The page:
Adapted from Midge via Food52

Before Andy and I had children, we spent much of our time and discretionary income on travel and entertainment. One summer we took a trip to Japan to visit my brother, who had been living near Tokyo for several years. We wandered up and down the streets of Harajuku and Roppongi taking in the sights and nibbling on all sorts of tasty things. We traveled by train to Kyoto and Hiroshima, where we did more milling about and snacking. We fell in love with a Japanese street food called okonomiyaki, a big eggy pancake filled with vegetables, topped with what my brother called “yummy brown sauce” and drizzled with a creamy dressing. I’ve never seen anything quite like it here. I came upon this recipe on Food 52 and just had to try it! I’ve added more vegetables and cut the recipe for the sauce in half. It’s been so long since I had a “real” one, so I’m not sure how authentic this recipe is but it was certainly a hit.

    • Sauce:
    • 1/4 cup mayonnaise
    • 1 tablespoon soy sauce
    • 1 teaspoon sriracha


  • Pancakes:
  • 6 large eggs
  • 1 teaspoon soy sauce
  • 1 teaspoon sesame oil
  • 1 teaspoon kosher salt
  • 1/3 cup all-purpose flour
  • 1 cup shredded savoy cabbage
  • 1/2 cup finely chopped red pepper
  • 2 oz. sliced shiitake mushrooms
  • 1 small bunch scallions, trimmed and thinly sliced (about 1 cup)
  • 1 cup chopped raw shrimp (see tips)
  • 2 tablespoons canola oil
  • 1 tablespoon toasted sesame seeds
  • Hoisin sauce, for serving

  • Before you begin, make the sauce by whisking the mayonnaise, soy and sriracha together in a small bowl. Set aside.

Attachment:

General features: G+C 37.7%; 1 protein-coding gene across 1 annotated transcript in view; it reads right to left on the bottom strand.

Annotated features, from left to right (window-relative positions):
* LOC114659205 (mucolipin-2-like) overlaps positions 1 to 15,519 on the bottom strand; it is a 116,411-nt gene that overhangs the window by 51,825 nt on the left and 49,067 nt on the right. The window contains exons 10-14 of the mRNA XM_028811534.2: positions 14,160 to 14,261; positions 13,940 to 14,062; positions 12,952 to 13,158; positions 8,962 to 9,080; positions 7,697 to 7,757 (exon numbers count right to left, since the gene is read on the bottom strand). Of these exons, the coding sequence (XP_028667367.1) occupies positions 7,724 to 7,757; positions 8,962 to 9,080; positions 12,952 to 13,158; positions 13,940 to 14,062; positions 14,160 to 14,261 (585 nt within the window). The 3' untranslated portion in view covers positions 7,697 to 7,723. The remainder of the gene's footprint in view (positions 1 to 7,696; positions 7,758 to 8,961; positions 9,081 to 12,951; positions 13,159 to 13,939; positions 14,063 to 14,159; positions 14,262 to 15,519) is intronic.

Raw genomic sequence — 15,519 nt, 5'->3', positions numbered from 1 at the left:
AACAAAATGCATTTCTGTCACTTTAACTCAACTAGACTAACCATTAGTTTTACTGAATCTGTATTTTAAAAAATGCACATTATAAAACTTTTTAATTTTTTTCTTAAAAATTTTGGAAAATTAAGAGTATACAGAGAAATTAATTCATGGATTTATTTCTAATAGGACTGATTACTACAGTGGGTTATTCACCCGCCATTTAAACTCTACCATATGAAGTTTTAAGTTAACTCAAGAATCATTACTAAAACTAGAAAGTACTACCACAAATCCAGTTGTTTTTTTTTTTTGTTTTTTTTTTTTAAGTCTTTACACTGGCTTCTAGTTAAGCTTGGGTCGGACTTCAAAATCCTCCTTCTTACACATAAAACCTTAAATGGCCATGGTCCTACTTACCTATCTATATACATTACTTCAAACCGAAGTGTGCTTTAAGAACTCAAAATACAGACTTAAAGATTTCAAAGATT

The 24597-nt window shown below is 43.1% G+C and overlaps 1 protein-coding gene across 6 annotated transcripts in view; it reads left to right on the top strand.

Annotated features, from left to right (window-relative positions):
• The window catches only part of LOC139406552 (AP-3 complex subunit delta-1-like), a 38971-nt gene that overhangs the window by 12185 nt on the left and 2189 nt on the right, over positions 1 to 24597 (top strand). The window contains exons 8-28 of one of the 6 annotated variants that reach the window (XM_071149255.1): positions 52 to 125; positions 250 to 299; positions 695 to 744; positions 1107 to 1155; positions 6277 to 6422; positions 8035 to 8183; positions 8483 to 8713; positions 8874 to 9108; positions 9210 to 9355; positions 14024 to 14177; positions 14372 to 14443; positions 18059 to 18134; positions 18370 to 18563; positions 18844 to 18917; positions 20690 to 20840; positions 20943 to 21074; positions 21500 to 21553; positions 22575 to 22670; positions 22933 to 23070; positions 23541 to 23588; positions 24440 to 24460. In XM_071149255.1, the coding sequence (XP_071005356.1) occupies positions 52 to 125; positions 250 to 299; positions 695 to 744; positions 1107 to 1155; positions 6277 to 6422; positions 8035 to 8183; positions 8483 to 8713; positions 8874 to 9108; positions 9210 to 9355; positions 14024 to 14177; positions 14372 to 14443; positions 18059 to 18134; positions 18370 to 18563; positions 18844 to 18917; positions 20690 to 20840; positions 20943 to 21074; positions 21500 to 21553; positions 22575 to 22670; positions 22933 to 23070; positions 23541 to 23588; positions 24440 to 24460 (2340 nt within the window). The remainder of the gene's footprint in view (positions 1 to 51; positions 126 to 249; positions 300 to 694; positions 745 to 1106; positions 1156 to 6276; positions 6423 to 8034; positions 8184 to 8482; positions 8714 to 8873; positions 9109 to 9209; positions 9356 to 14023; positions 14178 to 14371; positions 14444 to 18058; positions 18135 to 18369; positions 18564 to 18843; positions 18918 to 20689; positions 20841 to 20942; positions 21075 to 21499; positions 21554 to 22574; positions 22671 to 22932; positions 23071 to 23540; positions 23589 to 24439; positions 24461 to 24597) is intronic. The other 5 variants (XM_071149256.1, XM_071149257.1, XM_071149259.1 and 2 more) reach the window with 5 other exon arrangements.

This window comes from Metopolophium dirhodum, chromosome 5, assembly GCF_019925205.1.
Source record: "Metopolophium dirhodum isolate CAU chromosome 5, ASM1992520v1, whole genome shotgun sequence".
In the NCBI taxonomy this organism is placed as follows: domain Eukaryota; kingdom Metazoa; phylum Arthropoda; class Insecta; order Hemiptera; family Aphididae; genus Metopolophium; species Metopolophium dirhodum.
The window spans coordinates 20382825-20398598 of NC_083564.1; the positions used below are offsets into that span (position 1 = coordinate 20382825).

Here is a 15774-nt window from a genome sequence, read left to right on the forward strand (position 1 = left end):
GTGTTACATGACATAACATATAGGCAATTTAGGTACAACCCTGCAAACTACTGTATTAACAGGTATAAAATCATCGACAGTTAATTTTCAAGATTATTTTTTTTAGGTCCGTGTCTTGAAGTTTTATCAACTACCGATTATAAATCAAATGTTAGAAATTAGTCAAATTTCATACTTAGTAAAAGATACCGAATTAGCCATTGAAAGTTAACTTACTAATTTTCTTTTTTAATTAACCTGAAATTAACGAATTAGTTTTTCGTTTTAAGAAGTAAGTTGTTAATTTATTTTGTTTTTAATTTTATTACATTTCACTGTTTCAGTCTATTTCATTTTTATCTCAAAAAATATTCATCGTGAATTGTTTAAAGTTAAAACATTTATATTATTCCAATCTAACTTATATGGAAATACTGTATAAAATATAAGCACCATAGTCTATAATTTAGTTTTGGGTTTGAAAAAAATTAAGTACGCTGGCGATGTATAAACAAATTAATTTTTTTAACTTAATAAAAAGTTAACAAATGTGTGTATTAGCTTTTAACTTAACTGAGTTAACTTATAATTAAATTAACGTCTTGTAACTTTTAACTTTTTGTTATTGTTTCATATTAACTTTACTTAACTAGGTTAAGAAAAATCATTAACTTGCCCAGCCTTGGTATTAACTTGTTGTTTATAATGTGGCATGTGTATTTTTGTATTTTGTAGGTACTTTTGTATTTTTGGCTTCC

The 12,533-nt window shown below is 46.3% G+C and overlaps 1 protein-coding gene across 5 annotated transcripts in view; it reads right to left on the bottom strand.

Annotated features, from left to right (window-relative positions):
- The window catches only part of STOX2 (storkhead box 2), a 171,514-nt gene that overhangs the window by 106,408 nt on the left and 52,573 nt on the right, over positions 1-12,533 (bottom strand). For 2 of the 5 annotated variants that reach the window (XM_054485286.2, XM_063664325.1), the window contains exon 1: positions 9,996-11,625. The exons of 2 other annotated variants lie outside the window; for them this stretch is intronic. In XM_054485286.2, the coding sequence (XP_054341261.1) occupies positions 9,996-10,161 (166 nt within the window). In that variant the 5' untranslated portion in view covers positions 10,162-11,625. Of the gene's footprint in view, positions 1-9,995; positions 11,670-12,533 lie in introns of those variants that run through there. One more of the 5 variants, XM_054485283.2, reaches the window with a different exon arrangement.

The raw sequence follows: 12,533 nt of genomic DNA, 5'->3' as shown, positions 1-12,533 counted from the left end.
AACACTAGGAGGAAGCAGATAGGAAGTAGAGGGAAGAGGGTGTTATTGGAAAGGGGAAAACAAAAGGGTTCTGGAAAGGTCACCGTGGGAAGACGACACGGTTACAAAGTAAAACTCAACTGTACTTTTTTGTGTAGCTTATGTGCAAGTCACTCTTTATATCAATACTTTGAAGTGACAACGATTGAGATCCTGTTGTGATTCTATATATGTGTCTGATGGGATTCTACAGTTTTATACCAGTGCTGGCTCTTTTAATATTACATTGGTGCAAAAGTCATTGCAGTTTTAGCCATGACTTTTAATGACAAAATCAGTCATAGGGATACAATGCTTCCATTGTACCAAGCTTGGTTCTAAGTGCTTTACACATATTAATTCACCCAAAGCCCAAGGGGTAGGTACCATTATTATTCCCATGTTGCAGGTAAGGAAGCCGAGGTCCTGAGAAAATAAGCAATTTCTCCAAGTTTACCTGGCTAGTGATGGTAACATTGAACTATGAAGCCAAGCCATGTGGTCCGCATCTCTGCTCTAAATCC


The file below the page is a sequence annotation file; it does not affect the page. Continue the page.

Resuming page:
• To make the pancakes, place the eggs, soy sauce, sesame oil and salt in a medium bowl. Whisk together until blended. Gradually add the flour until fully incorporated. If the batter looks a bit lumpy, continue whisking until its smooth. Fold in the cabbage, red pepper, mushrooms, scallions and shrimp.
  • Warm the oven to 200 degrees F. Set an oven-proof dish next to the stove. You will use this dish to collect the pancakes as they are ready, then put them in the oven to keep them warm.
  • Heat the canola oil in a large skillet over medium heat. Allow the oil to become quite hot (it should be glistening) before adding the batter to the skillet. Be sure to include a mix of all the vegetables in each pancake. Allow the pancake to become crisp and brown on one side, then flip it over and do the same on the other side. For me, this took no more than 1-2 minutes per side.
  • Sprinkle with toasted sesame seeds and serve with hoisin and mayonnaise sauces for dipping.
  • Quick Tips
  • 1. I used Wild Key West Pink Shrimp, which I found at Whole Foods in the freezer section. You can thaw them under running cold water just before using. They were perfect for this recipe.
  • 2. I’m not sure what the “yummy brown sauce” actually was, but hoisin sauce did the trick.

Preparation time: 20 minutes

Cooking time: 15 minutes

Number of servings (yield): Makes 8 – 6″ pancakes

3 responses to “Okonomiyaki”

  1. Mahoko says:

    It’s so wonderful to read about okonomiyaki here. I grew up with them – my mom made them regularly. She was from Osaka, and was quite a snob about okonomiyaki. (She thought Tokyo okonomiyaki was no good.) I usually get the okonomiyaki flour and sauce at a nearby Japanese grocery store, but always wanted to make it from scratch to make it fresher and healthier. I’ll definitely have to try this! Thank you 🙂

    • Alicia says:

      Mahoko, I’d love to know how to make “real” okonomiaki – your mother’s way! I had no idea there was special flour and that you could find the “yummy brown sauce” at a Japanese grocery store here. I’d love to know where this store is!

  2. Jan Mills says:

    I made this last night when we had a friend for drinks and appetizers (it became dinner). We all loved them and I have already shared the recipe with her. I was lazy and made two large pancakes which we simply divided. I wasn’t sure about the sauce but again, we all thought it was an excellent addition. I imagine that they would be delicious with all types of vegetables. Thanks Alicia! Jan

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